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Ind. Shrimp Farm Feeds Seafood Fans

by Courtney Schafer

Published: Friday, April 10, 2015

"Shrimp, it's what's for dinner," is a common sign you will find at Hoosier Shrimp Farm in Walkerton. The newly established shrimp farm has been in operation since September when it sold its first batch of shrimp.

Owners of Hoosier Shrimp Farm, Ed and Debbie Troike are grain farmers in the Walkerton area. Their son, Jason and his wife Kristen, manage the shrimp business.

"Our son wanted to move back around home and family," said Ed. "He has some health issues that wouldn't allow him to be able to work around the grain dust so we decided we needed to find an alternative. That's part of the reason we decided to go into the shrimp business."

Knowing not a single thing about raising shrimp, Jason liked his dad's idea about the shrimp farm and he wanted to give it a try.

"Shrimp is the No. 1 seafood that is sold in the world," said Jason. "We also looked into the option of raising fish, but stayed with shrimp since there is a high demand for it."

Currently, there are only 10 shrimp farms in Indiana, with only three of them located in the northern part of the state.

Jason feels that the shrimp farm will add diversity to his family's farming lifestyle and agriculture background and will eventually benefit each family member.

At Hoosier Shrimp Farm, customers come on a weekly basis to purchase live Pacific White shrimp. The farm has 16 tanks that house 5,000 to 7,000 shrimp. The farm receives shrimp when they are two months old and they are ready for sale at 5 months of age. The shrimp spend the first month of their lives in Florida at the hatchery. In the near future, Hoosier Shrimp Farm is hoping to set up a nursery where they will be able to receive shrimp younger than 2 months of age.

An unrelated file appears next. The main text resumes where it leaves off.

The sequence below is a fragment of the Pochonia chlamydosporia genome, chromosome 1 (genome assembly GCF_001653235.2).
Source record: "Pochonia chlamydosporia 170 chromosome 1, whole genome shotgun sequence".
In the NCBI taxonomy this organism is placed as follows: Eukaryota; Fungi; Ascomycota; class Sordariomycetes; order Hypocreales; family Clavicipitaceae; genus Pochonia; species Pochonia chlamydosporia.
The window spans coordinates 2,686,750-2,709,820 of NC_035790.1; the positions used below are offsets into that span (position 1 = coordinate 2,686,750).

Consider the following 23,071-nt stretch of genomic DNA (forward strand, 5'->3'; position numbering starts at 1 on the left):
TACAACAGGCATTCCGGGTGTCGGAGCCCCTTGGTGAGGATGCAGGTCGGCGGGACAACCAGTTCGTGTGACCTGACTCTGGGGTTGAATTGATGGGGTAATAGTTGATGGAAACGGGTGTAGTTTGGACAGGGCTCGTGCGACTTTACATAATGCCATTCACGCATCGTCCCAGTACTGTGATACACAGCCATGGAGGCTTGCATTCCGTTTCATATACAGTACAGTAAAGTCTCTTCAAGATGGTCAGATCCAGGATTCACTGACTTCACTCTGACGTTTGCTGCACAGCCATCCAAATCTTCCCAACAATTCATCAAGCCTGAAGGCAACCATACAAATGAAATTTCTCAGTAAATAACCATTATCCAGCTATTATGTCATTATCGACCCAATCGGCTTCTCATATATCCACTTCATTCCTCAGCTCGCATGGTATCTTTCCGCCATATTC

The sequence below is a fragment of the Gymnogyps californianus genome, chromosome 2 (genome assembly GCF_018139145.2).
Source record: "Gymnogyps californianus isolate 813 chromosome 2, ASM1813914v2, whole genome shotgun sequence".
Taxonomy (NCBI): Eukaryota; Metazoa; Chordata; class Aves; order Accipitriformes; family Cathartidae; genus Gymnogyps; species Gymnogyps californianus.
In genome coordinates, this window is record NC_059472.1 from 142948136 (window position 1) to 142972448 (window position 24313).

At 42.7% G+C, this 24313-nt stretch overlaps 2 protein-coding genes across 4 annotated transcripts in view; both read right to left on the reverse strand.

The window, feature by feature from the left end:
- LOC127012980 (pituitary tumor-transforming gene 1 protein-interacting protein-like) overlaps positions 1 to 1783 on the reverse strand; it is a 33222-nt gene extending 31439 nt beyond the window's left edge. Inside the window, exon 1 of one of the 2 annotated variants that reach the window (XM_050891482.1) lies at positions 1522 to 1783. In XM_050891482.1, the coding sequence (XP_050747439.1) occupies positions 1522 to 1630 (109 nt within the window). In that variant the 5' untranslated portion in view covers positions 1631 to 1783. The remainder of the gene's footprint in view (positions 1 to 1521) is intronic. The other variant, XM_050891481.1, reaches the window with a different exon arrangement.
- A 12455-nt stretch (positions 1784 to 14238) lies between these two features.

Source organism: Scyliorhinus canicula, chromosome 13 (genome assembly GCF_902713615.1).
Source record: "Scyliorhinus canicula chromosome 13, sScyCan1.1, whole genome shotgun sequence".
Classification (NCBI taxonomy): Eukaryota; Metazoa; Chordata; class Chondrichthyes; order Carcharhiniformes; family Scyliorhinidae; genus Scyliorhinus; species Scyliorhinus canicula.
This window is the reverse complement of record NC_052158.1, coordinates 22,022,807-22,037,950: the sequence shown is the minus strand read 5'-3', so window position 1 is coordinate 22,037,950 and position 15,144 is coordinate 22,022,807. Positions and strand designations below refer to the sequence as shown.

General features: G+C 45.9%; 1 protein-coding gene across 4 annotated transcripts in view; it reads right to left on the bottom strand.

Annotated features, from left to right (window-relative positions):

Jason feeds the shrimp a pelleted feed that is corn and soybean based that is made by from Zeigler Feed.

Jason said that 90 percent of shrimp are imported to the U.S. and only 2 percent of them actually get inspected.

Each week, there is one tank of shrimp that are ready to be sold which amounts to a total of 45-50 pounds of shrimp leaving the farm.

As far as customers, the farm is selling shrimp retail only due to the small quantity that can be sold on a weekly basis. When individuals purchase their shrimp, they are also able to pick up recipes and literature that Jason and his family have provided.

Currently, a pound of shrimp sells for $15 which contains 30-40 individual shrimp.

"As time progresses, we will be able to sell more shrimp each week and eventually sell to restaurants," said Jason. "Raising shrimp isn't an easy task and it takes a lot of time and dedication. Each day, I have to test the water for levels of bacteria, temperature, nitrite, salinity, alkalinity and pH, as well as other levels. The key to shrimp survival is in the bacteria or probiotic. The water in each tank must stay between 25-27 degrees Celsius."

RDM Aquaculture in Fowler is Hoosier Shrimp Farm's consultant that helps Jason on a daily basis. He calls them each day with his test sample results and then they tell him their recommendations regarding his test results.

In the future, the family would like to start group and school tours to educate people about shrimp farming and shrimp in general. For now, their primary goal is getting the bacteria in each tank to where it needs to be to allow the shrimp to grow faster and to be able to sell more on a weekly basis.

"Our goal with the shrimp farm is to provide northwest Indiana with a premium seafood product that is fresh," said Jason. "Some of the shrimp that is purchased at the stores and restaurants can be up to a year old. We hope that as more and more people eat our fresh shrimp they will taste the difference and continue to support local shrimp farms."

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